ALBUM REVIEW: '4 Your Eyez Only' by J. Cole
  • TUESDAY, DECEMBER 13, 2016

  • Posted by: Kirsten Spruch

RATING: 4 / 5



Rapper J. Cole dropped his highly-anticipated record, 4 Your Eyez Only last Friday and although it got mixed reactions, J. Cole proved himself to not just be a great rapper, but a masterful storyteller. He takes us into his world of stepping out of the spotlight and raising a child. "Ville Mentality" is one of the jazzier tracks, with smooth horns and strings. The main lyric, "How can I survive with this mentality?" represents an internal struggle, shedding a hint of melancholy and setting the tone for the rest of the record. Both parts of "She's Mine" are extremely emotional cuts - J. Cole strips back all of the fame, most of the music (literally), puts his career aside, and fully focuses on talking to his loved one as if he didn't know the microphone was on. At some points it sounds like he's simply talking, rather than rapping. "Exposing you to all my demons and the reasons I'm this way / I'd like to paint a picture but it'd take more than a day / It would take more than some years then to get all over my fears / Preventing me from letting you see all of me perfectly clear," he says gracefully, calmly. A baby cries in the background when in need of a diaper change.

"The only real change come from inside," he sings on the hook in "Change." This track sounds a little more old school, and this time he's not focusing on his internal self but addresses the alarmingly high amount of racial injustices the world is experiencing today. Towards the later half of the song, he cries, "I made it home, I woke up and turned on the morning news / Overcame with a feeling I can't explain / Cause that was my n**** James that was slain / he was 22," and then some actual audible crying is heard in the distance, and at this point the listener has chills and wonders if they'll ever recover from this sad moment in the song. He then pays tribute to his friend, James McMillan Jr, after his early death.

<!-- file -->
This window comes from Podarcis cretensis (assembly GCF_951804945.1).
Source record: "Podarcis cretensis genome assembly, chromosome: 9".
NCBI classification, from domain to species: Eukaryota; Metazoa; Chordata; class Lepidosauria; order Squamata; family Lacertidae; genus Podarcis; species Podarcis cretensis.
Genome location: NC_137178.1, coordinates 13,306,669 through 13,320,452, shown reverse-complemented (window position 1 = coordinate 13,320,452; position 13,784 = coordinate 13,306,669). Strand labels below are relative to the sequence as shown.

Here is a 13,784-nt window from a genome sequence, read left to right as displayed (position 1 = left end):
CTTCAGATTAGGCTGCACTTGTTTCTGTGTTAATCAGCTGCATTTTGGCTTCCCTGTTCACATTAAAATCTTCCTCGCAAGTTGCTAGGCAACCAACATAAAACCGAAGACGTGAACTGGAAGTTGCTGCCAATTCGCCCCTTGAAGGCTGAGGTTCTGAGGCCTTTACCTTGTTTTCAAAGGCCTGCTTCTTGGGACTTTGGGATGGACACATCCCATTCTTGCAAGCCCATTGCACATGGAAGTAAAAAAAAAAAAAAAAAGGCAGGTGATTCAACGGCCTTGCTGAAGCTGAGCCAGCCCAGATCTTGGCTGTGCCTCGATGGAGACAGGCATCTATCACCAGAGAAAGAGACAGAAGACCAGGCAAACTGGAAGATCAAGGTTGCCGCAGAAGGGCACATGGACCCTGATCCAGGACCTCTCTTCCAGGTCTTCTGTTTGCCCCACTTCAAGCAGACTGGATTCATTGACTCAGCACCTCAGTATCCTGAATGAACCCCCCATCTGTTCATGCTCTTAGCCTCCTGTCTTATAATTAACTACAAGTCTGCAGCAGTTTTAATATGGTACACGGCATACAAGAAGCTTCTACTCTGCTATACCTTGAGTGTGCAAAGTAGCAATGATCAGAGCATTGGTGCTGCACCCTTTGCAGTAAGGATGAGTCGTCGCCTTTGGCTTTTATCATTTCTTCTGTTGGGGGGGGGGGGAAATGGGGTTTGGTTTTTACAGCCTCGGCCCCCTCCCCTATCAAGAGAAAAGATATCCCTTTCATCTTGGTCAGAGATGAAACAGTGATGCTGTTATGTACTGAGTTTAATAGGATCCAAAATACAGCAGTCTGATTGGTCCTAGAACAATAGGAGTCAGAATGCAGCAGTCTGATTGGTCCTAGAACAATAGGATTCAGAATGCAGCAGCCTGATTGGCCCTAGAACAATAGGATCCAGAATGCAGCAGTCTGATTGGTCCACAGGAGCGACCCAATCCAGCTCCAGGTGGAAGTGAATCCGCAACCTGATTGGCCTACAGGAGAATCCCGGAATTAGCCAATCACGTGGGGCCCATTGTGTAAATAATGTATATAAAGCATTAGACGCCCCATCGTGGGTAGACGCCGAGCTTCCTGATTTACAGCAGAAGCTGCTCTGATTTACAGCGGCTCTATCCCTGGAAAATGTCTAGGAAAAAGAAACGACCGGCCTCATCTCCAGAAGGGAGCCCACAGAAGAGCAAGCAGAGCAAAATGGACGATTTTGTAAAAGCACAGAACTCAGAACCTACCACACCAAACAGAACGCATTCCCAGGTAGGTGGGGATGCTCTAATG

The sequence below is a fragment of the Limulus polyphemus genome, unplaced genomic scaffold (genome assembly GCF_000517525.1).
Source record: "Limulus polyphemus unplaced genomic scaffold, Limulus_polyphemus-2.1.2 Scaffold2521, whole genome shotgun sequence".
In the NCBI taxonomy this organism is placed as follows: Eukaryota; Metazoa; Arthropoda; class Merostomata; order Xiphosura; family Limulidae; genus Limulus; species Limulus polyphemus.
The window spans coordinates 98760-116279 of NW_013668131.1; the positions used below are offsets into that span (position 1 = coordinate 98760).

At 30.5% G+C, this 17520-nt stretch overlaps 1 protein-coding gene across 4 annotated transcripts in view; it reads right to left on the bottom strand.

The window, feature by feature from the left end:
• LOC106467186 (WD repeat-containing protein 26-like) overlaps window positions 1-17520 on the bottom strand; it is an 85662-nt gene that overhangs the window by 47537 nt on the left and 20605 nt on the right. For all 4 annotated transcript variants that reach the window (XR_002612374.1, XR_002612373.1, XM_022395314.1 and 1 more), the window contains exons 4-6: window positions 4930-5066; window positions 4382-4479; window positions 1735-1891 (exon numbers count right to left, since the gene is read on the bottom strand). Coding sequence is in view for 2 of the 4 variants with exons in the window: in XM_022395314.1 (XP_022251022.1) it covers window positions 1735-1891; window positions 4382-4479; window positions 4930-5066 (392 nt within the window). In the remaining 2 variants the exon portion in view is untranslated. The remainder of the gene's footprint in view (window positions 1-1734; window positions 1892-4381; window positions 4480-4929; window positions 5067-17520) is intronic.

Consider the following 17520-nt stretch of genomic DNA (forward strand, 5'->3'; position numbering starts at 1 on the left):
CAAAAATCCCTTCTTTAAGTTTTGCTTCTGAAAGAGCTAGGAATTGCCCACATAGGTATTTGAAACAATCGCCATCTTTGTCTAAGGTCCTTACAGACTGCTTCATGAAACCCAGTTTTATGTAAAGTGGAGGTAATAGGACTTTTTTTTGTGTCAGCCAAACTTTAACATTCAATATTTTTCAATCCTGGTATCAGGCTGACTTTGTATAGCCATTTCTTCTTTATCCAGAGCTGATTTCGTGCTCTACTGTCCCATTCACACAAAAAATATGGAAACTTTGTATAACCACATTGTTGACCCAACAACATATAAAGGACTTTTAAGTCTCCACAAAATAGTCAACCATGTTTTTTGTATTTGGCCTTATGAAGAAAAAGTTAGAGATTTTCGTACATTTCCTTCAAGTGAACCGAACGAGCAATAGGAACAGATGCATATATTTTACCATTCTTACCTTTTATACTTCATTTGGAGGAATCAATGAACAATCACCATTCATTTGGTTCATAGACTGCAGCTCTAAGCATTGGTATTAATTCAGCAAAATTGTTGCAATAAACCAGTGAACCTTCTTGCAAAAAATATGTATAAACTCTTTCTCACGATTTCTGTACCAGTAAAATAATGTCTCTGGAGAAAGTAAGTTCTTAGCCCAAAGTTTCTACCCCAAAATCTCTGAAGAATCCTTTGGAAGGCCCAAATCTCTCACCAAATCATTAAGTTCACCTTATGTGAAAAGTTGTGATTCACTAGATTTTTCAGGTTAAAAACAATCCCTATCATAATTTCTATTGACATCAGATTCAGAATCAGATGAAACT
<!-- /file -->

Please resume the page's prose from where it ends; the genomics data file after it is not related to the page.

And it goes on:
"Neighbors" has a dark tone as well and even some subtle Kendrick Lamar (circa good kid, m.A.A.d city) vibes, both flow and beat-wise. As the album winds down, J. Cole begins to end on a slightly more positive note with the fun "Foldin Clothes". "I wanna fold clothes for you / I wanna make you feel good / Baby I wanna do the right thing / Feels so much better than the wrong thing," he sings.

The day that this album dropped, a friend texted me and asked "why would J. Cole use the same sample as Bryson Tiller's 'Exchange' in 'Deja Vu,' so close to the release of Tiller's?" Producers on Twitter were freaking out and listeners were getting suspicious. But I thought the answer was clear: J. Cole was making a record for himself. You can tell that, after listening to all of the other songs, he wasn't trying to write something that was going to up his career...And he wasn't trying to start beef. He simply wasn't concerned with what other people were doing. If he wrote a good song, he wasn't going to second guess it because of Tiller or anyone else in general. He's doing it for all of the right reasons - for the sake of creation. With the refreshing 4 Your Eyez Only, J. Cole completely strips rap of its notorious egotistical attitude and is understood as a real, live, breathing human being.

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